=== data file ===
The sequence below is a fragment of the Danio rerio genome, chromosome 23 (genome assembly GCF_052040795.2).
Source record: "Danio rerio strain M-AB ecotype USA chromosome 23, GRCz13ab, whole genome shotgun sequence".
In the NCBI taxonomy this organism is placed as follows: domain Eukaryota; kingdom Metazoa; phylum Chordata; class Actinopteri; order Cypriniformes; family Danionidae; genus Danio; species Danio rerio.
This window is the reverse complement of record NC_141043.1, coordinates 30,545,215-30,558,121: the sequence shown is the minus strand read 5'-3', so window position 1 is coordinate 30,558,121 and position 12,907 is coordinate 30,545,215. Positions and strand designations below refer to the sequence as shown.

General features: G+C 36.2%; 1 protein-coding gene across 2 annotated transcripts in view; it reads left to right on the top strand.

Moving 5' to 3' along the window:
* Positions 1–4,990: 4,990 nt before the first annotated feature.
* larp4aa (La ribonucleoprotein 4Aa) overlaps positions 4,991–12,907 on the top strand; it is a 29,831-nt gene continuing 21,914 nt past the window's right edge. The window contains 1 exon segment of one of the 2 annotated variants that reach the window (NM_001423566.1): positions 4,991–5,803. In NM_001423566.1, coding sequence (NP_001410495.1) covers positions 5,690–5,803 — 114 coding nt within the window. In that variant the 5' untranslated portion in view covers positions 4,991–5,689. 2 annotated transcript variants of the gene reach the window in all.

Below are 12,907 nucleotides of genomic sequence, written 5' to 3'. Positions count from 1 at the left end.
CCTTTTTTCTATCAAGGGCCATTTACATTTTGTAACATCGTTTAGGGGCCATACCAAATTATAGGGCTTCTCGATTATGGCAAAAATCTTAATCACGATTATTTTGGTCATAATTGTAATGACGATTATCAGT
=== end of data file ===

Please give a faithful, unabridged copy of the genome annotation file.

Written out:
The sequence below is a fragment of the Danio rerio genome, chromosome 23 (genome assembly GCF_052040795.2).
Source record: "Danio rerio strain M-AB ecotype USA chromosome 23, GRCz13ab, whole genome shotgun sequence".
In the NCBI taxonomy this organism is placed as follows: domain Eukaryota; kingdom Metazoa; phylum Chordata; class Actinopteri; order Cypriniformes; family Danionidae; genus Danio; species Danio rerio.
This window is the reverse complement of record NC_141043.1, coordinates 30,545,215-30,558,121: the sequence shown is the minus strand read 5'-3', so window position 1 is coordinate 30,558,121 and position 12,907 is coordinate 30,545,215. Positions and strand designations below refer to the sequence as shown.

General features: G+C 36.2%; 1 protein-coding gene across 2 annotated transcripts in view; it reads left to right on the top strand.

Moving 5' to 3' along the window:
* Positions 1–4,990: 4,990 nt before the first annotated feature.
* larp4aa (La ribonucleoprotein 4Aa) overlaps positions 4,991–12,907 on the top strand; it is a 29,831-nt gene continuing 21,914 nt past the window's right edge. The window contains 1 exon segment of one of the 2 annotated variants that reach the window (NM_001423566.1): positions 4,991–5,803. In NM_001423566.1, coding sequence (NP_001410495.1) covers positions 5,690–5,803 — 114 coding nt within the window. In that variant the 5' untranslated portion in view covers positions 4,991–5,689. 2 annotated transcript variants of the gene reach the window in all.

Below are 12,907 nucleotides of genomic sequence, written 5' to 3'. Positions count from 1 at the left end.
CCTTTTTTCTATCAAGGGCCATTTACATTTTGTAACATCGTTTAGGGGCCATACCAAATTATAGGGCTTCTCGATTATGGCAAAAATCTTAATCACGATTATTTTGGTCATAATTGTAATGACGATTATCAGT